Many mothers are wrongly told to stop breastfeeding when they have to take medication, or told to stop a necessary medication if they want to continue breastfeeding, because of potential harmful effects on the baby.
A clinical report was just released online this week, regarding the passing of medications through the breast milk to baby. The American Academy of Pediatrics provides guidance to doctors regarding drug exposure and reaffirming that most medications and immunizations are safe during lactation.
It is very important that breastfeeding mothers inform the baby’s pediatrician of any medications she is taking, including homeopathic and herbal remedies. Although many drugs are not present in significant amounts in the breast milk or pose a risk to the infant, some medications can be harmful. Either they accumulate in the breast milk or because of the effect they have on the mother or infant.
The most common medications of concern are:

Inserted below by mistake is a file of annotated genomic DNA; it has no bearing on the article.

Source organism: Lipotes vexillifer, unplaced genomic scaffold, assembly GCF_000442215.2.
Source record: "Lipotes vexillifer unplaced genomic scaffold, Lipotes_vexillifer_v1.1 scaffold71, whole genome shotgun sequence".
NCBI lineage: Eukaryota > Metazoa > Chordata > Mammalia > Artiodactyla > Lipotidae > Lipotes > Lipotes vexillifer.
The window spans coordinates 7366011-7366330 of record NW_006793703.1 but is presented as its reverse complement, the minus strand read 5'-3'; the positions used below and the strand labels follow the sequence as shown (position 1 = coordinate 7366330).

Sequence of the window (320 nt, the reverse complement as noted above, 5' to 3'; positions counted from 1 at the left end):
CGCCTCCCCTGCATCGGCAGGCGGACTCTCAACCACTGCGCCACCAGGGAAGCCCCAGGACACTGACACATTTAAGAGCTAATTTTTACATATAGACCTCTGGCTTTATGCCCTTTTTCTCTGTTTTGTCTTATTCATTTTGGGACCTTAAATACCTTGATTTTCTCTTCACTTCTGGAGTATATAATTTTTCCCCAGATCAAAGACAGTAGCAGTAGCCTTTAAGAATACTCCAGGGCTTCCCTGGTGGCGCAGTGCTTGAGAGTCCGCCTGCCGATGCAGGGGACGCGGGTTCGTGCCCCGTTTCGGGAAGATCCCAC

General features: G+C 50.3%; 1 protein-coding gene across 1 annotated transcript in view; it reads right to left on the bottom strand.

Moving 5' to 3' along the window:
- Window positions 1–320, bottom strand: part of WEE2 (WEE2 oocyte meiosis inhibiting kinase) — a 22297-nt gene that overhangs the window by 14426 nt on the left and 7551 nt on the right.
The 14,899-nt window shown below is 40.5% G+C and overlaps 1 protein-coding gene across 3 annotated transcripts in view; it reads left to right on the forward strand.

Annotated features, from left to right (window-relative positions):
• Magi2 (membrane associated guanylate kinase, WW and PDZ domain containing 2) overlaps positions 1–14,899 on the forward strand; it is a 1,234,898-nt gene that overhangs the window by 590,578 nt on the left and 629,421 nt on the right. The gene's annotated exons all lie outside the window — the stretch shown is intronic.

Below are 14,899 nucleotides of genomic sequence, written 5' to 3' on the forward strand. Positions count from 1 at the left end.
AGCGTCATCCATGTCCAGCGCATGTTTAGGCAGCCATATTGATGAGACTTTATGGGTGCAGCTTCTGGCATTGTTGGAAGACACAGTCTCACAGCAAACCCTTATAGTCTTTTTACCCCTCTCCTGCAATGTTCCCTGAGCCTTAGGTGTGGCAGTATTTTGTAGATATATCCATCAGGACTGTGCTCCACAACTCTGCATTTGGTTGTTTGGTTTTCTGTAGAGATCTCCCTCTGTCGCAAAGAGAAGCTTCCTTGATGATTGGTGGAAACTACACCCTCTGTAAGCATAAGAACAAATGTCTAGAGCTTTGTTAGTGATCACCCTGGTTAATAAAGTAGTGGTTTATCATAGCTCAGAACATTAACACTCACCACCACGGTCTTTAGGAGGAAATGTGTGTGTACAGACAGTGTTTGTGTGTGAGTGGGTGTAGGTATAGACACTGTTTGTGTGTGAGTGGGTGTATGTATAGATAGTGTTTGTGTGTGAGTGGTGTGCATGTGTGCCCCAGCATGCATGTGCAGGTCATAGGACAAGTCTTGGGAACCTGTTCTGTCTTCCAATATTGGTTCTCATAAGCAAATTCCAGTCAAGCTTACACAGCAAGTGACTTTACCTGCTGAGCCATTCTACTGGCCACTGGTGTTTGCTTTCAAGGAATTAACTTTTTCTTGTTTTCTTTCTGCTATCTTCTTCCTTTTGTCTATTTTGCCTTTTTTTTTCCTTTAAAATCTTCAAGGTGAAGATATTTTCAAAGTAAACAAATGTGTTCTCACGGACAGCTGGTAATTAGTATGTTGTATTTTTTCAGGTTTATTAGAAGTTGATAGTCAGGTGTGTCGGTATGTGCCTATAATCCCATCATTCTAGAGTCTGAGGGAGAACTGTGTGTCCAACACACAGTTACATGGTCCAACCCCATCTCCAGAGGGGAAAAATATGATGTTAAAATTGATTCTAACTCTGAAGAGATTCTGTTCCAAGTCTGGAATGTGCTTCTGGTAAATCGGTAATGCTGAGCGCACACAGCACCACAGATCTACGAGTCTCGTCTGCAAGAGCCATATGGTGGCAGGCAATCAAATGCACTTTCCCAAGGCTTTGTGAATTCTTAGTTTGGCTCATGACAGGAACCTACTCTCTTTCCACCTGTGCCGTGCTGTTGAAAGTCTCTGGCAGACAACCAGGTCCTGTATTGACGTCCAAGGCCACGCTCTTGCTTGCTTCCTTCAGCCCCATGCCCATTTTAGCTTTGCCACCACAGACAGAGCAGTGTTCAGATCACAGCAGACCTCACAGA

- Pain medication
- Drugs to treat alcohol/substance abuse, or to help quit smoking
- Illegal substances
Vaccines that are recommended to postpartum women are designed to protect the breastfeeding mother and her infant.
Although most medications are perfectly safe while breastfeeding, the AAP advises pediatricians to obtain the most up to date information on lactation and medication. NIH – The National Institute of Health, provides an online database available at LactMed, which can help physicians get current information on specific drugs and guide their advice to breastfeeding women.